NASA Jets Chase The Total Solar Eclipse
Gayle Riggsbee shrugs off scientific curiosity in explaining his travels across thousands of miles, from the coast of Africa to the Big Island of Hawaii, to see four solar eclipses.
“It’s mostly an adventure, an excuse to go somewhere with your friends,” says the Weddington amateur astronomer. “The Big Island, that would have been an adventure even without the eclipse.”
So would sharing a cruise ship with former astronauts Neil Armstrong and Scott Carpenter and science fiction writer Isaac Asimov, as Riggsbee did on the Africa trip in 1973.
But then he matter-of-factly describes the fleeting wonders that appear just before and after the moon covers the sun.
That’s when a filtered telescope can detect Baily’s beads, made when rays of sunlight skim the mountains and valleys of the moon. And the “diamond ring” of light around the dark moon is set with a single brilliant beam. Visible on light surfaces on Earth are an effect Riggsbee hasn’t seen: the faint, undulating lines of black and white called “shadow bands.”
Then there’s the cosmic coincidence that the moon, which is inching away from Earth over time, happens to be close enough now to just cover the sun, but not its wispy, outer atmosphere, the beautiful corona. Just when humans, a blip in the planet’s 4.5 billion year history, happen to be present to marvel at it.
“Right now, we’re just in really an ideal time,” he says.
Riggsbee’s next journey will be a short one – to Irmo, S.C., near Columbia, for Monday’s total solar eclipse.
The retired machine designer, who’s 85, has built telescopes ever since he stumbled across a book about them in college. He’s the longest-tenured member of the Charlotte Amateur Astronomers Club, which named its observatory in rural South Carolina for him.
It takes two trips to create an eclipse chaser, says Riggsbee’s friend Spencer Rackley IV, the retired computer programmer from Charlotte who booked 30 rooms in Irmo two years ago.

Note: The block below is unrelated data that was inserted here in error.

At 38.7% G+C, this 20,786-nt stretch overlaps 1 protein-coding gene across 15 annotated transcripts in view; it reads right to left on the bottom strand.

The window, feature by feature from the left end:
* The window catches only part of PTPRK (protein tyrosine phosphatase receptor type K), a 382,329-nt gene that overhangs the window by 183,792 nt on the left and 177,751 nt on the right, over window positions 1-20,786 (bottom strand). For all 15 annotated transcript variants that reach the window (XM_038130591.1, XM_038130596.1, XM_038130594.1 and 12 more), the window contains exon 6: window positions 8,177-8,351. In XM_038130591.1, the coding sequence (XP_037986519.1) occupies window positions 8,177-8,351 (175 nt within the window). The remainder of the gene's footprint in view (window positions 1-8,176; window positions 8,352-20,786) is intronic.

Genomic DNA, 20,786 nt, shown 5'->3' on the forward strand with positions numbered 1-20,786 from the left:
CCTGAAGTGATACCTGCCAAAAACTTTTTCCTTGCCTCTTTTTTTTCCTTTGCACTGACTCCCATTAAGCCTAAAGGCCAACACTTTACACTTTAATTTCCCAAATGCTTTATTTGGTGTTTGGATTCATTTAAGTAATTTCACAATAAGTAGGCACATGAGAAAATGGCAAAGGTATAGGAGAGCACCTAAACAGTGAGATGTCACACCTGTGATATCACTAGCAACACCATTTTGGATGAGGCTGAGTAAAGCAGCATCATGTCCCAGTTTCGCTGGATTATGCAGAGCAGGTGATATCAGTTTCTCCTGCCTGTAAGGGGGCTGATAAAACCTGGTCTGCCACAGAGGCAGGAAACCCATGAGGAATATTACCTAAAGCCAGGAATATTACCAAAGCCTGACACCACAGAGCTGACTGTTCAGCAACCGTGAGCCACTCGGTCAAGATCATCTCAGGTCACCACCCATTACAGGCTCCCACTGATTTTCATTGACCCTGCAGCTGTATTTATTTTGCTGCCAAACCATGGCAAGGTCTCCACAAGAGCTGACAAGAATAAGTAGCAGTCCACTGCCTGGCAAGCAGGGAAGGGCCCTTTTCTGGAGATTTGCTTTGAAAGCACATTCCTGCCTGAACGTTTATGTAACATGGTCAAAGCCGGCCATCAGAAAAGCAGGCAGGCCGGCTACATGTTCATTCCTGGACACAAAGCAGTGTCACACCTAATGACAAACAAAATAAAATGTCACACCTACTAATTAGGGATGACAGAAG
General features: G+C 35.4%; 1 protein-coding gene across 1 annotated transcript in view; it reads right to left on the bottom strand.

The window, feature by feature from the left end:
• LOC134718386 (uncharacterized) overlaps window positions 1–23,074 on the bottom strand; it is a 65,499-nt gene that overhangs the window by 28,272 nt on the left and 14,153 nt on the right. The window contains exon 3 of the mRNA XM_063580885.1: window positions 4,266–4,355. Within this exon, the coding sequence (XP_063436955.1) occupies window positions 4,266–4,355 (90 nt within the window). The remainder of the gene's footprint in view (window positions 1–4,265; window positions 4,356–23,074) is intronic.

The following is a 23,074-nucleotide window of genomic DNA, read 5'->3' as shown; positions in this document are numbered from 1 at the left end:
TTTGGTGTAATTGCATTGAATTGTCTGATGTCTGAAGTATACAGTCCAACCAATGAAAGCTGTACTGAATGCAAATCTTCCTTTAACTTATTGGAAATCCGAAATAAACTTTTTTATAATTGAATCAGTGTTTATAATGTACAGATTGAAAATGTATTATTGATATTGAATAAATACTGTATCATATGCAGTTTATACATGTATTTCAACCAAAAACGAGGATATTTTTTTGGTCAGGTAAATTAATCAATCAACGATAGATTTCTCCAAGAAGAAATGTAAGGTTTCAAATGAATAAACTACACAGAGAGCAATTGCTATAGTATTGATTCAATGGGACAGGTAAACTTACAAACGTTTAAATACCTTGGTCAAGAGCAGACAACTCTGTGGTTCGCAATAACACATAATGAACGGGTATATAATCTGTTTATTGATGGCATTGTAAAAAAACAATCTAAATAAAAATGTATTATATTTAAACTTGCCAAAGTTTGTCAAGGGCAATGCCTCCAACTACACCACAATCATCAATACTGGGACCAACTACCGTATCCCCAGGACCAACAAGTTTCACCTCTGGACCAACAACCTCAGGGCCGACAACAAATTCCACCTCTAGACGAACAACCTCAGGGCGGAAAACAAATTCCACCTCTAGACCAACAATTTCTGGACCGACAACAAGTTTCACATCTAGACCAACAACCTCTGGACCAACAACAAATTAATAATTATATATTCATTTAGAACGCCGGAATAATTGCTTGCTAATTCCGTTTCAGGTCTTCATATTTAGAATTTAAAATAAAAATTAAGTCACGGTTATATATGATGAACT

The first trip is typically casual and local, he says. The next one begins a lifelong pursuit.
Rackley, 65, was a science nerd growing up, the kind of kid with a chemistry set and three-inch telescope. On a Saturday morning in 1970, he and a bunch of high school buddies jumped in a car and headed to Florence, S.C., to see their first solar eclipse.
“It was amazing,” Rackley recalls. “The thing that shocked me the most was the shadow coming up. You see the sky just getting darker and darker, and all of a sudden that thing just slams over you. You’re sitting there shocked, essentially, and looking up at the sky and there’s this black hole – the blackest black you’ve ever seen -- with this white corona around it. It just stuns you for a moment.
“The first question out of your mouth when you see a total eclipse is, ‘Where’s the next one and how do I get there?’”
The answer led Rackley to a cruise to Mexico in 1991, to Aruba in 1998 and to Paris in 1999, always finagling ways to pay for the trips. He so pestered radio’s John Boy and Billy, who were giving away trips to Aruba years ago, that he now does a Tuesday morning astronomy segment as “Astronerd” on their Big Show.
“Believe me, someone who has not seen (an eclipse) before will be so struck by one or two things that they’ll miss everything else,” Rackley said. “That’s why people keep coming back. You see the second one, you’re an eclipse chaser.”